Currently reading: 2023 Hyundai Ioniq 6 priced from £46,745 in the UK
Streamlined new electric saloon opens for order at the start of 2023 in rear-wheel drive specification

Pricing and specification details have been revealed for the rear-wheel drive variant of the Hyundai Ioniq 6 electric saloon, which goes on sale early in 2023 with two specification levels. 

Prices for the Hyundai Ioniq 6 start from £46,745 for the entry-level Premium specification, which includes 20in wheels, electric mirrors, a 12.3in touchscreen infotainment system with sat-nav, heated electric seats and privacy glass as standard. 

Ultimate cars command a £50,245 price tag, adding eco-leather seats with memory function and ventilation, an electric sunroof, a head-up drivers display, remote start, and a premium Bose audio system. 

It also benefits from additional safety systems such as blind spot monitoring, a surround-view camera and parking collision avoidance. All cars are equipped with Apple CarPlay and Android Auto as standard. 

Hyundai ioniq 6 rear

The Ioniq 6 will be sold with Byte Blue Pearl exterior paint as standard, or a choice of 10 other colours for an additional £585.

The Premium and Ultimate edition models join the Ioniq 6 First Edition, which launched earlier this year for £54,995. The limited-run variant was limited to just 2000 units in a handful of EU countries and debuted the firm’s new emblem

Previewed in 2020 by the sleek and ultra-low Prophecy concept, the Ioniq 6 is Hyundai’s first foray into the electric saloon market, having established a foothold in the EV segment with the Hyundai Kona Electric, Hyundai Ioniq hatch and Hyundai Ioniq 5. At 4855mm long, 1880mm wide and 1495mm tall, with a wheelbase of 2950mm, it is a close match in size for the Tesla Model 3 – as well as the Polestar 2 and BMW i4.

The Ioniq 6 mainly uses the same mechanicals as the retro-styled Ioniq 5 SUV. Based on the modular E-GMP platform, the saloon comes with a choice of a 53kWh or 77.4kWh battery.

The smaller one always comes with a single 226bhp rear motor, while the long-range version is optionally available with a 329bhp, twin-motor four-wheel drive arrangement. Hyundai says this 329bhp powertrain is able to propel the Ioniq 6 from 0-62mph in 5.1sec.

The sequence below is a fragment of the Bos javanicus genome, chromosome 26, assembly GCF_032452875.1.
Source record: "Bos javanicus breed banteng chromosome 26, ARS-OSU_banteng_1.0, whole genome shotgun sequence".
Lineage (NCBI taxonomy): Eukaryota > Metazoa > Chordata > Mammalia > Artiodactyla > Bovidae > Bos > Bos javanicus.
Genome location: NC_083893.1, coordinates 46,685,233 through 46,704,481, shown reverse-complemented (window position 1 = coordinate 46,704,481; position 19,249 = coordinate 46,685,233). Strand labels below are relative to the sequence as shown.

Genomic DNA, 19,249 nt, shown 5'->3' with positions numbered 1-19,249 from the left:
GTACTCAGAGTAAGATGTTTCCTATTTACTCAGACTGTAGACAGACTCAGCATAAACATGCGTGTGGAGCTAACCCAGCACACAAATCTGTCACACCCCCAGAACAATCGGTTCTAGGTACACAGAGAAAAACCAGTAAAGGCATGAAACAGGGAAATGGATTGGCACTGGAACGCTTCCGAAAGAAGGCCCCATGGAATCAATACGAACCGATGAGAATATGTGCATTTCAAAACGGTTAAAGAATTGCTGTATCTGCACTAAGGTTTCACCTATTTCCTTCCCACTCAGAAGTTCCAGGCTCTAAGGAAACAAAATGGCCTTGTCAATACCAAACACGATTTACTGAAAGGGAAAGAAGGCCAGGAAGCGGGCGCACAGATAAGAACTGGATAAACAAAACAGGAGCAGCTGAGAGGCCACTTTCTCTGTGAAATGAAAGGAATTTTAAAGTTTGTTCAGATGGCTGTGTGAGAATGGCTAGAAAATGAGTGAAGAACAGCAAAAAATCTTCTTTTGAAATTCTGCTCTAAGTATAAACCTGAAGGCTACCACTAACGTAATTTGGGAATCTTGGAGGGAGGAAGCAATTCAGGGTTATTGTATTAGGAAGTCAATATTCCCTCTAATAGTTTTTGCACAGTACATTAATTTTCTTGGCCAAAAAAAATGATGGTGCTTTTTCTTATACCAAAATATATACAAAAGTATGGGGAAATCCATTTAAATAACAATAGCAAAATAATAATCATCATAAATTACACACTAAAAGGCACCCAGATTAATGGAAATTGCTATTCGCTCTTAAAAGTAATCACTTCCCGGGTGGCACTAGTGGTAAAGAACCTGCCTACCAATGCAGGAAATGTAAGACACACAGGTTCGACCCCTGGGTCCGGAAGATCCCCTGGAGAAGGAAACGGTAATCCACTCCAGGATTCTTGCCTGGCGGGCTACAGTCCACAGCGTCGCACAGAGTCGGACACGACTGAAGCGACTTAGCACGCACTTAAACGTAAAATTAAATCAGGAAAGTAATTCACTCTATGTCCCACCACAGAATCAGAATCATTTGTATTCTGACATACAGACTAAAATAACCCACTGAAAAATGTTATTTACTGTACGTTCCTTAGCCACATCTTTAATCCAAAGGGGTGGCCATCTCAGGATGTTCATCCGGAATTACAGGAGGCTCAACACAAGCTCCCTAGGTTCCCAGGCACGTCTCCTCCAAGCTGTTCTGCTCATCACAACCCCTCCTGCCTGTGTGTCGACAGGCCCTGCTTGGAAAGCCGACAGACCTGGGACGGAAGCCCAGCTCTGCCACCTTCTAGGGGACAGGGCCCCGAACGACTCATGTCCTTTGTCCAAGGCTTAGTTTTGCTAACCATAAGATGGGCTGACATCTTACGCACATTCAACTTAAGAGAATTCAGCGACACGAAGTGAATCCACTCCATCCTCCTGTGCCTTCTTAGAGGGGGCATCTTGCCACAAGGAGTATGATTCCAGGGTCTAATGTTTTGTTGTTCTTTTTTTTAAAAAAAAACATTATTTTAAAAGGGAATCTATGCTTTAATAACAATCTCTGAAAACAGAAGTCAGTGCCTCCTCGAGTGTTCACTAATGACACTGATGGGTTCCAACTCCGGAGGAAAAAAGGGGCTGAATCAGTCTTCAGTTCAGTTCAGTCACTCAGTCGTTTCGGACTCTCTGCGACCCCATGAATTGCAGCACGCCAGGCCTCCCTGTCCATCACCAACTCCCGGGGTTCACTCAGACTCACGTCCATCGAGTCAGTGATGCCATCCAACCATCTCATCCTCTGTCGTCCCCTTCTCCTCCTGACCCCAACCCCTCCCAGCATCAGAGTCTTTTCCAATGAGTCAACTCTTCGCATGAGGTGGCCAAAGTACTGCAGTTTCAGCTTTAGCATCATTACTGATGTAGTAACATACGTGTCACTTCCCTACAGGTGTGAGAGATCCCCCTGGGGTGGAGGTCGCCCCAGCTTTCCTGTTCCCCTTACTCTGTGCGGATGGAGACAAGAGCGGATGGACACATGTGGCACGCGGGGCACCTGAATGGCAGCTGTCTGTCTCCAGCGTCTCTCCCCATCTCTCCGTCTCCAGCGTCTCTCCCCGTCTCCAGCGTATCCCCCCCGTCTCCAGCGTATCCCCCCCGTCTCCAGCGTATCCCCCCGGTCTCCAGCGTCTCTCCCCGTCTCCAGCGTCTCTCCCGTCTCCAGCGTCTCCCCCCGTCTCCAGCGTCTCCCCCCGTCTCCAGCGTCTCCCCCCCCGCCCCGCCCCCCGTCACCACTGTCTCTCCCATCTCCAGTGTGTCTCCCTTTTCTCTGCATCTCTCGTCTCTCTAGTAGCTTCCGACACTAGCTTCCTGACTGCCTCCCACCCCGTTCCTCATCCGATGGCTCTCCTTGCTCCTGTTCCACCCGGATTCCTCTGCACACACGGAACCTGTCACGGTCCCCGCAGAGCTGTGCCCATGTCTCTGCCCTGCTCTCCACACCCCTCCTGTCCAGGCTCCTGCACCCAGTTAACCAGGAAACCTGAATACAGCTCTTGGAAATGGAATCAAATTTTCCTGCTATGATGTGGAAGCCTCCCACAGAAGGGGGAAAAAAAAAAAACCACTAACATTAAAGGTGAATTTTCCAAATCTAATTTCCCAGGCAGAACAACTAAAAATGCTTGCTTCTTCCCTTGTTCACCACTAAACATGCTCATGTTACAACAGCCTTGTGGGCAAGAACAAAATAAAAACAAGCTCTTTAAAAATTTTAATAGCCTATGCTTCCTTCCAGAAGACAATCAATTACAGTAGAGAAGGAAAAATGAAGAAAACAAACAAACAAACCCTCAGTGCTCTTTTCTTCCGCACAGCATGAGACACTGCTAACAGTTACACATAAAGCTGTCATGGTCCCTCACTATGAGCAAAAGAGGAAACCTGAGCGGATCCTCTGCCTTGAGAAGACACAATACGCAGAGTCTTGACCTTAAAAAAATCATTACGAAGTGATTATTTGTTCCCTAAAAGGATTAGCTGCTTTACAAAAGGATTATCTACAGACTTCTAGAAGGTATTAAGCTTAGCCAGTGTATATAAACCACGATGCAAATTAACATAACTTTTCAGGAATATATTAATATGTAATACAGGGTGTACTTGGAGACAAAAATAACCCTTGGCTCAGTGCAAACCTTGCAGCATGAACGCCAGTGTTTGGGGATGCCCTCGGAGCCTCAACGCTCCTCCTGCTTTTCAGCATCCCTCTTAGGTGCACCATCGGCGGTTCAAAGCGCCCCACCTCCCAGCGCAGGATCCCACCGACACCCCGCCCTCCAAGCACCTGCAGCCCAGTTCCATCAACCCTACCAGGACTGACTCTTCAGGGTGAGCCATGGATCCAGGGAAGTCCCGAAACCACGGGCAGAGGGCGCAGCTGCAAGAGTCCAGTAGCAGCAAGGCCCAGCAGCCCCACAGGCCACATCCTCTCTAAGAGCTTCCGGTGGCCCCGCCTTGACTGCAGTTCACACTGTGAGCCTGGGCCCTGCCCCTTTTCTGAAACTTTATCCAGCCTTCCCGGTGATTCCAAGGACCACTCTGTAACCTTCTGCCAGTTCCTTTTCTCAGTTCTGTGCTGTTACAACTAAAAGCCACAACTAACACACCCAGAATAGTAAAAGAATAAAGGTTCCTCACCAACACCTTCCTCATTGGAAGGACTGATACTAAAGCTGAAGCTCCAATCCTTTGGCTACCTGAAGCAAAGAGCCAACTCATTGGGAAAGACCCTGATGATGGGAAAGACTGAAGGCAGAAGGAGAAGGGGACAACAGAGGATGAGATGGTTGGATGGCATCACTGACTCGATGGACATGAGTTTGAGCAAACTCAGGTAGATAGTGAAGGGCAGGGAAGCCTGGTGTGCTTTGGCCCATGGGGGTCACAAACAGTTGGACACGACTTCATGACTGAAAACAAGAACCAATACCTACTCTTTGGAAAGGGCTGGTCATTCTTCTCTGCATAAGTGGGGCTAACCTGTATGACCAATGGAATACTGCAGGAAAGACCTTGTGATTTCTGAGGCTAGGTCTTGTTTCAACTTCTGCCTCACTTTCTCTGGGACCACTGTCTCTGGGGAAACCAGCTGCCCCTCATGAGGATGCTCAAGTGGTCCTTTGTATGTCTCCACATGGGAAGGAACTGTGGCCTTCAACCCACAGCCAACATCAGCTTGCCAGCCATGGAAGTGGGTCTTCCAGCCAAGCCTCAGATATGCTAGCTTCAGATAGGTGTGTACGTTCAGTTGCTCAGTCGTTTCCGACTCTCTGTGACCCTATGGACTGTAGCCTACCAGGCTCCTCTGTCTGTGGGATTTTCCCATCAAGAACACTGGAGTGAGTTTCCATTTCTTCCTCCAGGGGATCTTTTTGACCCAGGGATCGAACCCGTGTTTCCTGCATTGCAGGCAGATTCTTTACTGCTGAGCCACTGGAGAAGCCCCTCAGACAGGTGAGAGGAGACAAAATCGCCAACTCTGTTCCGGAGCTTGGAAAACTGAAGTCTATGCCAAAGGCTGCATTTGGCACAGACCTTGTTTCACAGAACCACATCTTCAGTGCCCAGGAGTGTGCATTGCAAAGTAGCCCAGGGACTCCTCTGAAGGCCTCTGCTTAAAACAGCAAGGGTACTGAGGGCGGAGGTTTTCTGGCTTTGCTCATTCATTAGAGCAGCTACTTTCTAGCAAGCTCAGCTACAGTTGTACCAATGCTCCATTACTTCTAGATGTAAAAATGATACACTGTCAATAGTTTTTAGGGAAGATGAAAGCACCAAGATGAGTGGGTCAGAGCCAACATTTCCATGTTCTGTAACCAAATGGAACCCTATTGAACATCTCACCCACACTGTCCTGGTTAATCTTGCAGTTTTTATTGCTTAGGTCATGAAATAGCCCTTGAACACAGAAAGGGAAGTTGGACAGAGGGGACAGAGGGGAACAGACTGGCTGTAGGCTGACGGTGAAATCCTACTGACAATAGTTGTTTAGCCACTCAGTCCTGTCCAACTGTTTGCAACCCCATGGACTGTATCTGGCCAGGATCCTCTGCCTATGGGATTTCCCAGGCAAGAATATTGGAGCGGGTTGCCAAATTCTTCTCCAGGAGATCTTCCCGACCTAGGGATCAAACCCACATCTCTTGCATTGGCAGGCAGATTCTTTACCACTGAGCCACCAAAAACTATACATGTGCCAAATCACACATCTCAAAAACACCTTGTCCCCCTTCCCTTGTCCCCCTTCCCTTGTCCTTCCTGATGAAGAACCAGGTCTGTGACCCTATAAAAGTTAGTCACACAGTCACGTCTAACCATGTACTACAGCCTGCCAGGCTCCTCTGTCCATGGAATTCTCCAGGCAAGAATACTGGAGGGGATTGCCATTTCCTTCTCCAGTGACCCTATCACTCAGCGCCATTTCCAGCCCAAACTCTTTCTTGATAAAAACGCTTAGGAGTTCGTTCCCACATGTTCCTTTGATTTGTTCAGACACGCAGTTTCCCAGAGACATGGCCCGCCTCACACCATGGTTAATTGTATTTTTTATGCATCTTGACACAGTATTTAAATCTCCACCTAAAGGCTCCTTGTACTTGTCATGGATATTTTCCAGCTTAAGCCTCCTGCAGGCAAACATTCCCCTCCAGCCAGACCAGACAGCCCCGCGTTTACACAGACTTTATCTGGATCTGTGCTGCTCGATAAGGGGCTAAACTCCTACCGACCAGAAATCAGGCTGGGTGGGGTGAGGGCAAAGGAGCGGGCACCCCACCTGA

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Being a lower and more streamlined car makes the Ioniq 6 more efficient than the 5 SUV. In its most slippery configuration, it will have a drag coefficient of just 0.21Cd and is expected to be capable of achieving 4.4mpkWh, which would be better even than a Tesla Model 3, the current leader for efficiency. The longest-range version is estimated to be able to do 379 miles on a charge.

99 Hyundai ioniq 6 front quarter

The other strength of the E-GMP platform is its 800V electrical architecture, which enables it to use the fastest chargers available. Using a 350kW supply, the battery can be replenished from 10-80% in 18 minutes.

Unlike the Ioniq 5, the 6 moves away from heritage-inspired design cues and adopts a much more aeroled ‘single-curve’ silhouette, which will help to optimise efficiency while, says Hyundai, embodying “the concepts of Sensuous Sportiness and optimistic futurism”. 

Together with the low-slung front end, it gives a drag coefficient of just 0.21 – creating one of the most aerodynamically efficient production cars available and making it, according to Hyundai, a “streamliner” rather than a conventional saloon.

Head of Hyundai Styling Simon Loasby explained that a liftback was considered, but the packaging of the hinges would impact rear headroom, as well as the much-vaunted drag coefficient.

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The influence of the Prophecy is clear in the pixel-style light clusters, subtle ducktail rear spoiler and curved shoulder line, but the Ioniq 6 is a taller and thus more practical proposition, with a roofline roughly 200mm higher off the ground than that of the show car – chiefly because of the 150mm-thick battery pack. 

To show off the new design, the Ioniq 6 will be available in a wider selection of colours including metallic red and several blues and greens.

97 Hyundai ioniq 6 rear quarter

Combined with the flat floor and an overt focus on ergonomics in the cabin, this means, chief designer SangYup Lee told Autocar, that the Ioniq 6 can be used by owners “almost like a third room. The single curvature creates a very nice warm ‘cocoon’ atmosphere inside. Exterior design is the main factor in a customer’s purchase decision, but for an EV the interior will be the distinguisher for the brand.”